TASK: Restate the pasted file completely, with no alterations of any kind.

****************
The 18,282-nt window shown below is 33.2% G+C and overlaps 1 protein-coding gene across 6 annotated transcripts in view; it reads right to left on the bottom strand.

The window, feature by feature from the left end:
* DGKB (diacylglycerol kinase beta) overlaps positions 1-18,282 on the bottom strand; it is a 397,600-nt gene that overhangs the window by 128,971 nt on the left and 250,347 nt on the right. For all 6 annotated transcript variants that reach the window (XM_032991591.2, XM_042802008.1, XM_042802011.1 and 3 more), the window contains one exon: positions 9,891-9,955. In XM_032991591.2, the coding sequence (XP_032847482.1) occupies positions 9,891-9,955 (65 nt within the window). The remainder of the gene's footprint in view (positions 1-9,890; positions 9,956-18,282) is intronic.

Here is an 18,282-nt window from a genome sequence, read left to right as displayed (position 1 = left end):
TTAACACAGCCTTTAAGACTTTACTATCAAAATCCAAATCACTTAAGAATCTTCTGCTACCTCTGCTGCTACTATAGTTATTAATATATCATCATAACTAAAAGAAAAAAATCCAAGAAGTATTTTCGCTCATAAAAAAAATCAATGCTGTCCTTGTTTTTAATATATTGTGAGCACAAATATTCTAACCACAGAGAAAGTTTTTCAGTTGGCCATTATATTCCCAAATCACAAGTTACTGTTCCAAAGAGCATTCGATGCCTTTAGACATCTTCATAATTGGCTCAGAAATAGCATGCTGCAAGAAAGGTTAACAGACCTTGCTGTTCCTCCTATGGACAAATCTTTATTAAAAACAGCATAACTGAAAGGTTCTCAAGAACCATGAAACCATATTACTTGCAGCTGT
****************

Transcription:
The 18,282-nt window shown below is 33.2% G+C and overlaps 1 protein-coding gene across 6 annotated transcripts in view; it reads right to left on the bottom strand.

The window, feature by feature from the left end:
* DGKB (diacylglycerol kinase beta) overlaps positions 1-18,282 on the bottom strand; it is a 397,600-nt gene that overhangs the window by 128,971 nt on the left and 250,347 nt on the right. For all 6 annotated transcript variants that reach the window (XM_032991591.2, XM_042802008.1, XM_042802011.1 and 3 more), the window contains one exon: positions 9,891-9,955. In XM_032991591.2, the coding sequence (XP_032847482.1) occupies positions 9,891-9,955 (65 nt within the window). The remainder of the gene's footprint in view (positions 1-9,890; positions 9,956-18,282) is intronic.

Here is an 18,282-nt window from a genome sequence, read left to right as displayed (position 1 = left end):
TTAACACAGCCTTTAAGACTTTACTATCAAAATCCAAATCACTTAAGAATCTTCTGCTACCTCTGCTGCTACTATAGTTATTAATATATCATCATAACTAAAAGAAAAAAATCCAAGAAGTATTTTCGCTCATAAAAAAAATCAATGCTGTCCTTGTTTTTAATATATTGTGAGCACAAATATTCTAACCACAGAGAAAGTTTTTCAGTTGGCCATTATATTCCCAAATCACAAGTTACTGTTCCAAAGAGCATTCGATGCCTTTAGACATCTTCATAATTGGCTCAGAAATAGCATGCTGCAAGAAAGGTTAACAGACCTTGCTGTTCCTCCTATGGACAAATCTTTATTAAAAACAGCATAACTGAAAGGTTCTCAAGAACCATGAAACCATATTACTTGCAGCTGT